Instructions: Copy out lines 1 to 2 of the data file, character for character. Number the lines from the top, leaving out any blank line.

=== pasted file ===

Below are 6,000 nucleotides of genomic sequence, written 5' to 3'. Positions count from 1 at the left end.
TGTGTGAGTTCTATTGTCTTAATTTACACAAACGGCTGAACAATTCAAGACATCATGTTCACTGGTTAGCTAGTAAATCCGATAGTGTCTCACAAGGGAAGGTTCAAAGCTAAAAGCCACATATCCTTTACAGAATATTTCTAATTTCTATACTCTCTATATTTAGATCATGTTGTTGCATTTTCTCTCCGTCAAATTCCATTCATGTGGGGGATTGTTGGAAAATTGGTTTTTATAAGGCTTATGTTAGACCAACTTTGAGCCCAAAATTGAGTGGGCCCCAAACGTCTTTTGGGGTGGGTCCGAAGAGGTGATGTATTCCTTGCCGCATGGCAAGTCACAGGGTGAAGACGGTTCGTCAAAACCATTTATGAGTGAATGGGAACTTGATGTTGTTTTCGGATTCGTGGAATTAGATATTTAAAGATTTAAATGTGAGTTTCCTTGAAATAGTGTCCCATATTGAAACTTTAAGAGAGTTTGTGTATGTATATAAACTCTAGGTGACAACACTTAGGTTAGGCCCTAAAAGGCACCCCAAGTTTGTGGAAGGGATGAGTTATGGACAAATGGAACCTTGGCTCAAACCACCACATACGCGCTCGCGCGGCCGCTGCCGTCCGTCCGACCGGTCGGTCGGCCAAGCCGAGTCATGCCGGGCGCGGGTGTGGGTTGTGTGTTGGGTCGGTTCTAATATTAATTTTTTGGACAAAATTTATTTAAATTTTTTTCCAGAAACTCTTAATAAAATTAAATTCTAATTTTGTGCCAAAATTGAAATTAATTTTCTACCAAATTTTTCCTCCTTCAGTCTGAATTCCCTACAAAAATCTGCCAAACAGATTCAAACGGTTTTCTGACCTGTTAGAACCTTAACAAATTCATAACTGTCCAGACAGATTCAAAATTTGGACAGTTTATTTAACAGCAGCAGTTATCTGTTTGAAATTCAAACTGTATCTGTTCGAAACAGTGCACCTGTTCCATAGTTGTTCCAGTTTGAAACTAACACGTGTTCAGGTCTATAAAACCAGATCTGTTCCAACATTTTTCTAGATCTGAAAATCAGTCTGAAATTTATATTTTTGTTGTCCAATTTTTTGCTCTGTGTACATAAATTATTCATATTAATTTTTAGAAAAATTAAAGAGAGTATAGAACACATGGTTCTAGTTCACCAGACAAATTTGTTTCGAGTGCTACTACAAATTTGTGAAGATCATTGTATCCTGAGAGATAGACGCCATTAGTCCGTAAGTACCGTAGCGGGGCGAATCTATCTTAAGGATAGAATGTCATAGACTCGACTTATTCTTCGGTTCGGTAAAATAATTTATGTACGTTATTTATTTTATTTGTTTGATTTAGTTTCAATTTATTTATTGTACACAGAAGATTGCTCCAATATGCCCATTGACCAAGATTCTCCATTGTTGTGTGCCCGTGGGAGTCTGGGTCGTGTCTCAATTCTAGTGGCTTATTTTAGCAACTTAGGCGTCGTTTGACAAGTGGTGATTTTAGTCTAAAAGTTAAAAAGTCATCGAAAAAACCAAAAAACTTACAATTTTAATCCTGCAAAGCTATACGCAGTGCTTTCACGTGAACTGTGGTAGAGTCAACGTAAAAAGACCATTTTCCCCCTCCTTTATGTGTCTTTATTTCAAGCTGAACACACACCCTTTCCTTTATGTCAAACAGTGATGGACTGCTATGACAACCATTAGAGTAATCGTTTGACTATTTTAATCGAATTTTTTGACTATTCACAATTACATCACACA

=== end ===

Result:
Below are 6,000 nucleotides of genomic sequence, written 5' to 3'. Positions count from 1 at the left end.
TGTGTGAGTTCTATTGTCTTAATTTACACAAACGGCTGAACAATTCAAGACATCATGTTCACTGGTTAGCTAGTAAATCCGATAGTGTCTCACAAGGGAAGGTTCAAAGCTAAAAGCCACATATCCTTTACAGAATATTTCTAATTTCTATACTCTCTATATTTAGATCATGTTGTTGCATTTTCTCTCCGTCAAATTCCATTCATGTGGGGGATTGTTGGAAAATTGGTTTTTATAAGGCTTATGTTAGACCAACTTTGAGCCCAAAATTGAGTGGGCCCCAAACGTCTTTTGGGGTGGGTCCGAAGAGGTGATGTATTCCTTGCCGCATGGCAAGTCACAGGGTGAAGACGGTTCGTCAAAACCATTTATGAGTGAATGGGAACTTGATGTTGTTTTCGGATTCGTGGAATTAGATATTTAAAGATTTAAATGTGAGTTTCCTTGAAATAGTGTCCCATATTGAAACTTTAAGAGAGTTTGTGTATGTATATAAACTCTAGGTGACAACACTTAGGTTAGGCCCTAAAAGGCACCCCAAGTTTGTGGAAGGGATGAGTTATGGACAAATGGAACCTTGGCTCAAACCACCACATACGCGCTCGCGCGGCCGCTGCCGTCCGTCCGACCGGTCGGTCGGCCAAGCCGAGTCATGCCGGGCGCGGGTGTGGGTTGTGTGTTGGGTCGGTTCTAATATTAATTTTTTGGACAAAATTTATTTAAATTTTTTTCCAGAAACTCTTAATAAAATTAAATTCTAATTTTGTGCCAAAATTGAAATTAATTTTCTACCAAATTTTTCCTCCTTCAGTCTGAATTCCCTACAAAAATCTGCCAAACAGATTCAAACGGTTTTCTGACCTGTTAGAACCTTAACAAATTCATAACTGTCCAGACAGATTCAAAATTTGGACAGTTTATTTAACAGCAGCAGTTATCTGTTTGAAATTCAAACTGTATCTGTTCGAAACAGTGCACCTGTTCCATAGTTGTTCCAGTTTGAAACTAACACGTGTTCAGGTCTATAAAACCAGATCTGTTCCAACATTTTTCTAGATCTGAAAATCAGTCTGAAATTTATATTTTTGTTGTCCAATTTTTTGCTCTGTGTACATAAATTATTCATATTAATTTTTAGAAAAATTAAAGAGAGTATAGAACACATGGTTCTAGTTCACCAGACAAATTTGTTTCGAGTGCTACTACAAATTTGTGAAGATCATTGTATCCTGAGAGATAGACGCCATTAGTCCGTAAGTACCGTAGCGGGGCGAATCTATCTTAAGGATAGAATGTCATAGACTCGACTTATTCTTCGGTTCGGTAAAATAATTTATGTACGTTATTTATTTTATTTGTTTGATTTAGTTTCAATTTATTTATTGTACACAGAAGATTGCTCCAATATGCCCATTGACCAAGATTCTCCATTGTTGTGTGCCCGTGGGAGTCTGGGTCGTGTCTCAATTCTAGTGGCTTATTTTAGCAACTTAGGCGTCGTTTGACAAGTGGTGATTTTAGTCTAAAAGTTAAAAAGTCATCGAAAAAACCAAAAAACTTACAATTTTAATCCTGCAAAGCTATACGCAGTGCTTTCACGTGAACTGTGGTAGAGTCAACGTAAAAAGACCATTTTCCCCCTCCTTTATGTGTCTTTATTTCAAGCTGAACACACACCCTTTCCTTTATGTCAAACAGTGATGGACTGCTATGACAACCATTAGAGTAATCGTTTGACTATTTTAATCGAATTTTTTGACTATTCACAATTACATCACACA